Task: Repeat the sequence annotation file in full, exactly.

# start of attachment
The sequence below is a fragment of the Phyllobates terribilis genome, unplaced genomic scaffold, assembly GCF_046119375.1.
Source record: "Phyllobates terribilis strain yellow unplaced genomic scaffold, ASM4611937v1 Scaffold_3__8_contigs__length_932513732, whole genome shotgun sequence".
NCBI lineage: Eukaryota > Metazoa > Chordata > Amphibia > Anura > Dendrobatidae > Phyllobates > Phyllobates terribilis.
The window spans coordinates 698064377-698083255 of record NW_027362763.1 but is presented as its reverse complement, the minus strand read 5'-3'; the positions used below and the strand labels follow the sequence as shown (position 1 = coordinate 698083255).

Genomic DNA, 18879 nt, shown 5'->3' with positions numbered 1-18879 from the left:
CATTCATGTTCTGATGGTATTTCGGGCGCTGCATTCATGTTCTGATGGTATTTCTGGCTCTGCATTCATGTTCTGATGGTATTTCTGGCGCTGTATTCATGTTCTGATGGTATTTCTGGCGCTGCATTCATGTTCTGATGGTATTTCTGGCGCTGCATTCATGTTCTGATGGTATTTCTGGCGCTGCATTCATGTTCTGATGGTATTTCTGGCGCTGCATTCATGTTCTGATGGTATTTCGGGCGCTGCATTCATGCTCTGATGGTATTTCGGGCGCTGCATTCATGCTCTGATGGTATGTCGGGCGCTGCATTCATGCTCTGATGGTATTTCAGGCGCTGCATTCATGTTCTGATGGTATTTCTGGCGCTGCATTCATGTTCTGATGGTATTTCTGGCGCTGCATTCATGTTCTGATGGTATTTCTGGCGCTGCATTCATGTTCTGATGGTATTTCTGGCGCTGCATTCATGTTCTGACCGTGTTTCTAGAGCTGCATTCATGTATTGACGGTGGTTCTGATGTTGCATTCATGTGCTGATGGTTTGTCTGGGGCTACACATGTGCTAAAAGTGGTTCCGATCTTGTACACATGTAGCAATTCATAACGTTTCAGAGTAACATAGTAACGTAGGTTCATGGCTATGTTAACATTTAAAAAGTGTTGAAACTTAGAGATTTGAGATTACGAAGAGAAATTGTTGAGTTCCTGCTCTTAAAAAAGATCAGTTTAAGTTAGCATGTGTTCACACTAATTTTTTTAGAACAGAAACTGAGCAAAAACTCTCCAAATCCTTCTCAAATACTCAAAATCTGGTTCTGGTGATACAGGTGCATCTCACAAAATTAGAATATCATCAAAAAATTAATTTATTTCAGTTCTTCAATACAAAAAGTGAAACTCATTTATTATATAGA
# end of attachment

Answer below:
The sequence below is a fragment of the Phyllobates terribilis genome, unplaced genomic scaffold, assembly GCF_046119375.1.
Source record: "Phyllobates terribilis strain yellow unplaced genomic scaffold, ASM4611937v1 Scaffold_3__8_contigs__length_932513732, whole genome shotgun sequence".
NCBI lineage: Eukaryota > Metazoa > Chordata > Amphibia > Anura > Dendrobatidae > Phyllobates > Phyllobates terribilis.
The window spans coordinates 698064377-698083255 of record NW_027362763.1 but is presented as its reverse complement, the minus strand read 5'-3'; the positions used below and the strand labels follow the sequence as shown (position 1 = coordinate 698083255).

Genomic DNA, 18879 nt, shown 5'->3' with positions numbered 1-18879 from the left:
CATTCATGTTCTGATGGTATTTCGGGCGCTGCATTCATGTTCTGATGGTATTTCTGGCTCTGCATTCATGTTCTGATGGTATTTCTGGCGCTGTATTCATGTTCTGATGGTATTTCTGGCGCTGCATTCATGTTCTGATGGTATTTCTGGCGCTGCATTCATGTTCTGATGGTATTTCTGGCGCTGCATTCATGTTCTGATGGTATTTCTGGCGCTGCATTCATGTTCTGATGGTATTTCGGGCGCTGCATTCATGCTCTGATGGTATTTCGGGCGCTGCATTCATGCTCTGATGGTATGTCGGGCGCTGCATTCATGCTCTGATGGTATTTCAGGCGCTGCATTCATGTTCTGATGGTATTTCTGGCGCTGCATTCATGTTCTGATGGTATTTCTGGCGCTGCATTCATGTTCTGATGGTATTTCTGGCGCTGCATTCATGTTCTGATGGTATTTCTGGCGCTGCATTCATGTTCTGACCGTGTTTCTAGAGCTGCATTCATGTATTGACGGTGGTTCTGATGTTGCATTCATGTGCTGATGGTTTGTCTGGGGCTACACATGTGCTAAAAGTGGTTCCGATCTTGTACACATGTAGCAATTCATAACGTTTCAGAGTAACATAGTAACGTAGGTTCATGGCTATGTTAACATTTAAAAAGTGTTGAAACTTAGAGATTTGAGATTACGAAGAGAAATTGTTGAGTTCCTGCTCTTAAAAAAGATCAGTTTAAGTTAGCATGTGTTCACACTAATTTTTTTAGAACAGAAACTGAGCAAAAACTCTCCAAATCCTTCTCAAATACTCAAAATCTGGTTCTGGTGATACAGGTGCATCTCACAAAATTAGAATATCATCAAAAAATTAATTTATTTCAGTTCTTCAATACAAAAAGTGAAACTCATTTATTATATAGA